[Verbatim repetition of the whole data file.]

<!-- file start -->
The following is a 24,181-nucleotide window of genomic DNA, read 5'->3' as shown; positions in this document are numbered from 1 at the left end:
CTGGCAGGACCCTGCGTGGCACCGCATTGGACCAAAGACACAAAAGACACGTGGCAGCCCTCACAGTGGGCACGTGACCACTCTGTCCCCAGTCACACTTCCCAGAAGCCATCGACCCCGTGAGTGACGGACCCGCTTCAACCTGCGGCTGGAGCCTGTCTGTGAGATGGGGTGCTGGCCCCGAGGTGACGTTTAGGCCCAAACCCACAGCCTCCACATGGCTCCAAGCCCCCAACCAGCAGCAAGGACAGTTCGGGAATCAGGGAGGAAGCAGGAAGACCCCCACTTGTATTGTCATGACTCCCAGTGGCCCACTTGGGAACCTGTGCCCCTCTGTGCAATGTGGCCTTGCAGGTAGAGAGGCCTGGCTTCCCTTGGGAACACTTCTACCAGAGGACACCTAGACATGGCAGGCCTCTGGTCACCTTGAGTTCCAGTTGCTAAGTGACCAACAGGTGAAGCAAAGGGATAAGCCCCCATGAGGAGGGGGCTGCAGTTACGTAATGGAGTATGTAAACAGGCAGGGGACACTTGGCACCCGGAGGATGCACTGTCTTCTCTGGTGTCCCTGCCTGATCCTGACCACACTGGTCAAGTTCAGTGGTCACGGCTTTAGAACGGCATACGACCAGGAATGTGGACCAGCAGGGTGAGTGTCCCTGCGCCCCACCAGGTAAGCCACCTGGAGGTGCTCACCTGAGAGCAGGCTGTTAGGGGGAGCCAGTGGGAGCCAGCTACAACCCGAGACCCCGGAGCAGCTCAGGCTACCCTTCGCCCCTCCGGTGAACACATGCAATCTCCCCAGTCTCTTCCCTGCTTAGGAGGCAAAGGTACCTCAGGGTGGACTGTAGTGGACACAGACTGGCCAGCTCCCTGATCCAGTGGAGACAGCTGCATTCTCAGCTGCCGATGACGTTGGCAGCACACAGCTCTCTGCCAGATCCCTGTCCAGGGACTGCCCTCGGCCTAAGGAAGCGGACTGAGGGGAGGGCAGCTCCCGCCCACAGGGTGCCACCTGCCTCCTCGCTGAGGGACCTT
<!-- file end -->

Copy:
The following is a 24,181-nucleotide window of genomic DNA, read 5'->3' as shown; positions in this document are numbered from 1 at the left end:
CTGGCAGGACCCTGCGTGGCACCGCATTGGACCAAAGACACAAAAGACACGTGGCAGCCCTCACAGTGGGCACGTGACCACTCTGTCCCCAGTCACACTTCCCAGAAGCCATCGACCCCGTGAGTGACGGACCCGCTTCAACCTGCGGCTGGAGCCTGTCTGTGAGATGGGGTGCTGGCCCCGAGGTGACGTTTAGGCCCAAACCCACAGCCTCCACATGGCTCCAAGCCCCCAACCAGCAGCAAGGACAGTTCGGGAATCAGGGAGGAAGCAGGAAGACCCCCACTTGTATTGTCATGACTCCCAGTGGCCCACTTGGGAACCTGTGCCCCTCTGTGCAATGTGGCCTTGCAGGTAGAGAGGCCTGGCTTCCCTTGGGAACACTTCTACCAGAGGACACCTAGACATGGCAGGCCTCTGGTCACCTTGAGTTCCAGTTGCTAAGTGACCAACAGGTGAAGCAAAGGGATAAGCCCCCATGAGGAGGGGGCTGCAGTTACGTAATGGAGTATGTAAACAGGCAGGGGACACTTGGCACCCGGAGGATGCACTGTCTTCTCTGGTGTCCCTGCCTGATCCTGACCACACTGGTCAAGTTCAGTGGTCACGGCTTTAGAACGGCATACGACCAGGAATGTGGACCAGCAGGGTGAGTGTCCCTGCGCCCCACCAGGTAAGCCACCTGGAGGTGCTCACCTGAGAGCAGGCTGTTAGGGGGAGCCAGTGGGAGCCAGCTACAACCCGAGACCCCGGAGCAGCTCAGGCTACCCTTCGCCCCTCCGGTGAACACATGCAATCTCCCCAGTCTCTTCCCTGCTTAGGAGGCAAAGGTACCTCAGGGTGGACTGTAGTGGACACAGACTGGCCAGCTCCCTGATCCAGTGGAGACAGCTGCATTCTCAGCTGCCGATGACGTTGGCAGCACACAGCTCTCTGCCAGATCCCTGTCCAGGGACTGCCCTCGGCCTAAGGAAGCGGACTGAGGGGAGGGCAGCTCCCGCCCACAGGGTGCCACCTGCCTCCTCGCTGAGGGACCTT